April 23rd, 2010 posted by admin


This is one of the most famous medioeval legends: Joan is a young English woman, educated at Magonza. Because of her love for theology, she decides to dress-up like a monk and thanks to her great culture, once i Rome, rising through the Church hierarchy, she is chosen as Pope. She took the name of John VIII and reigned between 855 and 857.
Joan became pregnant by one of her lovers. While in Easter procession between Saint Peterʼs and Saint Joan the Lateranʼs Basilicas, meanwhile the crowd was growing its pressure, her horse got scared, frisked and she fell off. People watched in horror and astonishment when she gave birth to a child, revealing her female nature. The angry mob tied her feet at her same horse and dragged her to Ripa Grande. There she was stoned to death together with her baby.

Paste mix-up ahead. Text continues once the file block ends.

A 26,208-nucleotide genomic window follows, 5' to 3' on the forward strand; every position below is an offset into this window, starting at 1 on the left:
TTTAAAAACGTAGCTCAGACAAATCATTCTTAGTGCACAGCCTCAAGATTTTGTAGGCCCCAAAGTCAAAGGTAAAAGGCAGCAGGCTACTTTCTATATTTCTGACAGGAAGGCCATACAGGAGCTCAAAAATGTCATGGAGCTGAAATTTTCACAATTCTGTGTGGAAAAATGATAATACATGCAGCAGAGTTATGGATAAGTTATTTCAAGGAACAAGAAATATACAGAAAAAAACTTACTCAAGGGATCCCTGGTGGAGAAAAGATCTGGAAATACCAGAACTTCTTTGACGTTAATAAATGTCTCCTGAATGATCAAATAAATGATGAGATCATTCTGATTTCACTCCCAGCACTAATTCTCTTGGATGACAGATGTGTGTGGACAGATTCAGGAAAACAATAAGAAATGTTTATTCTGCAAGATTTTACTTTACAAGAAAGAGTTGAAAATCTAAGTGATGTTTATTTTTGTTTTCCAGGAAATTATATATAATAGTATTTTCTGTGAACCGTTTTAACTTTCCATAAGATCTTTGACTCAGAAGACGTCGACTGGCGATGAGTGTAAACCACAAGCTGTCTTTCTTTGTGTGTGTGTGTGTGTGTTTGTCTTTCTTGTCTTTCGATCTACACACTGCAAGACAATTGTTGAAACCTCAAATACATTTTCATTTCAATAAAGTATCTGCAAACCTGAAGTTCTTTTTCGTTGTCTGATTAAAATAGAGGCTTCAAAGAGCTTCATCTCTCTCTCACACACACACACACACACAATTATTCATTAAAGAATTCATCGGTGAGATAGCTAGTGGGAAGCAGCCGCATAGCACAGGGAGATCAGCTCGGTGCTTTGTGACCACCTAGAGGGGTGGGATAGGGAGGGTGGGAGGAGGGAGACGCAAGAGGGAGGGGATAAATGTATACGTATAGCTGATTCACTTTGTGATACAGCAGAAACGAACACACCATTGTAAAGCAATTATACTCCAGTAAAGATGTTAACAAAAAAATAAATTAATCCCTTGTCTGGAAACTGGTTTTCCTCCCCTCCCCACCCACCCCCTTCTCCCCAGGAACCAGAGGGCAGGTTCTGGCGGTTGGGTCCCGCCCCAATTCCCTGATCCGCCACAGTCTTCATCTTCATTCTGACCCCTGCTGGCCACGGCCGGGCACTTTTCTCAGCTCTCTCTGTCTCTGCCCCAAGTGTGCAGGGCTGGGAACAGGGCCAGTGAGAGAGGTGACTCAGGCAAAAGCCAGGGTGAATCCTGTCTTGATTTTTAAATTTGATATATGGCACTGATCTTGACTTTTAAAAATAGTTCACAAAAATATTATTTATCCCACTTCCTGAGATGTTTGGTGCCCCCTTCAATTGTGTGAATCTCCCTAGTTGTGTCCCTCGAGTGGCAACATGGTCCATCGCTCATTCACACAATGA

it is a harsh story which takes us back to the darkest centuries of Rome. According to some scholars this legend, this is what it is, could have born as a “satire” against papacy and a ferocious criticism of some female personages as the corrupt noble ladies Teodora and her daughter Marozia, who during the 10th Century were at the same time lovers, mothers and killers of several popes.
The story of “popess Joan” gave rise to the following odd legend: since then, to avoid a repeat of such a shaming event, as soon as elected, popes had to sit on one of the thrones, with a potty-style hole in the seat, while an examining cleric felt under it to check his sex. Though, one of these two thrones, the so-called “sedes curules or prophyreticae”, according to recent studies, was actually established to be a thermal de-luxe water-closet, dating back the time of Emperor Hadrian.
The result is a complicated plot we better leave to historians. Lovers of Rome can satisfie their curiosity in Via dei querceti, by looking up at the niche on the wall with a Vergin Mary with child, which was built up on the same spot where our heroine is said to have given birth to her child.